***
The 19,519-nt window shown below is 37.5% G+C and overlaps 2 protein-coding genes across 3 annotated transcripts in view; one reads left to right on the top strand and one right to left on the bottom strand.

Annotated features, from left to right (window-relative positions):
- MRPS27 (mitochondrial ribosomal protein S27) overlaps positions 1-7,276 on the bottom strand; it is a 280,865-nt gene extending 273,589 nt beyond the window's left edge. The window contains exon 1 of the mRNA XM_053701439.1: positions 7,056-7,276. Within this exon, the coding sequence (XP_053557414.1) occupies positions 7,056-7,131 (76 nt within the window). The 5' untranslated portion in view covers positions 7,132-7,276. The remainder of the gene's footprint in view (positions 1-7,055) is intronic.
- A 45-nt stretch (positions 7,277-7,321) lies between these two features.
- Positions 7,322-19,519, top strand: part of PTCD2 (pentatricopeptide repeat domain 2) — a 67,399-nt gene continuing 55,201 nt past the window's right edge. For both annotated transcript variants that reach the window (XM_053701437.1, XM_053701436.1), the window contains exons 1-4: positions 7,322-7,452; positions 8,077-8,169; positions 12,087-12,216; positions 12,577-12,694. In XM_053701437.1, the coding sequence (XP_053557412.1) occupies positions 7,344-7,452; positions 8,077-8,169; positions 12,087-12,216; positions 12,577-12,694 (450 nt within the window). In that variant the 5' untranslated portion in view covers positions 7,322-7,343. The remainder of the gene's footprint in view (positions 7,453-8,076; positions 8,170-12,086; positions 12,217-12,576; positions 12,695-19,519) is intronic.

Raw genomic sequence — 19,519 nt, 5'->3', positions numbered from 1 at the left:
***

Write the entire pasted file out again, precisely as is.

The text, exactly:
The 19,519-nt window shown below is 37.5% G+C and overlaps 2 protein-coding genes across 3 annotated transcripts in view; one reads left to right on the top strand and one right to left on the bottom strand.

Annotated features, from left to right (window-relative positions):
- MRPS27 (mitochondrial ribosomal protein S27) overlaps positions 1-7,276 on the bottom strand; it is a 280,865-nt gene extending 273,589 nt beyond the window's left edge. The window contains exon 1 of the mRNA XM_053701439.1: positions 7,056-7,276. Within this exon, the coding sequence (XP_053557414.1) occupies positions 7,056-7,131 (76 nt within the window). The 5' untranslated portion in view covers positions 7,132-7,276. The remainder of the gene's footprint in view (positions 1-7,055) is intronic.
- A 45-nt stretch (positions 7,277-7,321) lies between these two features.
- Positions 7,322-19,519, top strand: part of PTCD2 (pentatricopeptide repeat domain 2) — a 67,399-nt gene continuing 55,201 nt past the window's right edge. For both annotated transcript variants that reach the window (XM_053701437.1, XM_053701436.1), the window contains exons 1-4: positions 7,322-7,452; positions 8,077-8,169; positions 12,087-12,216; positions 12,577-12,694. In XM_053701437.1, the coding sequence (XP_053557412.1) occupies positions 7,344-7,452; positions 8,077-8,169; positions 12,087-12,216; positions 12,577-12,694 (450 nt within the window). In that variant the 5' untranslated portion in view covers positions 7,322-7,343. The remainder of the gene's footprint in view (positions 7,453-8,076; positions 8,170-12,086; positions 12,217-12,576; positions 12,695-19,519) is intronic.

Raw genomic sequence — 19,519 nt, 5'->3', positions numbered from 1 at the left: